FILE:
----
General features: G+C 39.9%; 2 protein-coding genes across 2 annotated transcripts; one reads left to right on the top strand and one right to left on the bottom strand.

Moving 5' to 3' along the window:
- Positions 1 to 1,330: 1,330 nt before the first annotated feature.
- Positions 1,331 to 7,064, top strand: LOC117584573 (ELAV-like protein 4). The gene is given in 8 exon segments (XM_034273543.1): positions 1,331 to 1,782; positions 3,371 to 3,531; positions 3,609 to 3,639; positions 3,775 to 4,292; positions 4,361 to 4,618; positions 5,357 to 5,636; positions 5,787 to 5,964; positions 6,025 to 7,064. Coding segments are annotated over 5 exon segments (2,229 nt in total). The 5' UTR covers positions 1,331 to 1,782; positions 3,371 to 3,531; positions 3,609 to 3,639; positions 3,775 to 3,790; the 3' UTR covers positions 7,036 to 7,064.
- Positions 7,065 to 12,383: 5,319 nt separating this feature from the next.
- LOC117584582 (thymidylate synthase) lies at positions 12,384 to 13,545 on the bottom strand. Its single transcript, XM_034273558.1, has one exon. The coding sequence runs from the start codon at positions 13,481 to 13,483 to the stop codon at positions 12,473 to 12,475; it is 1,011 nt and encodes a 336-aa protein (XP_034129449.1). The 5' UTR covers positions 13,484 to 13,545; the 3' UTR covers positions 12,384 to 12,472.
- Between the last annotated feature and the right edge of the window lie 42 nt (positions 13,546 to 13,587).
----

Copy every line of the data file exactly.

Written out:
General features: G+C 39.9%; 2 protein-coding genes across 2 annotated transcripts; one reads left to right on the top strand and one right to left on the bottom strand.

Moving 5' to 3' along the window:
- Positions 1 to 1,330: 1,330 nt before the first annotated feature.
- Positions 1,331 to 7,064, top strand: LOC117584573 (ELAV-like protein 4). The gene is given in 8 exon segments (XM_034273543.1): positions 1,331 to 1,782; positions 3,371 to 3,531; positions 3,609 to 3,639; positions 3,775 to 4,292; positions 4,361 to 4,618; positions 5,357 to 5,636; positions 5,787 to 5,964; positions 6,025 to 7,064. Coding segments are annotated over 5 exon segments (2,229 nt in total). The 5' UTR covers positions 1,331 to 1,782; positions 3,371 to 3,531; positions 3,609 to 3,639; positions 3,775 to 3,790; the 3' UTR covers positions 7,036 to 7,064.
- Positions 7,065 to 12,383: 5,319 nt separating this feature from the next.
- LOC117584582 (thymidylate synthase) lies at positions 12,384 to 13,545 on the bottom strand. Its single transcript, XM_034273558.1, has one exon. The coding sequence runs from the start codon at positions 13,481 to 13,483 to the stop codon at positions 12,473 to 12,475; it is 1,011 nt and encodes a 336-aa protein (XP_034129449.1). The 5' UTR covers positions 13,484 to 13,545; the 3' UTR covers positions 12,384 to 12,472.
- Between the last annotated feature and the right edge of the window lie 42 nt (positions 13,546 to 13,587).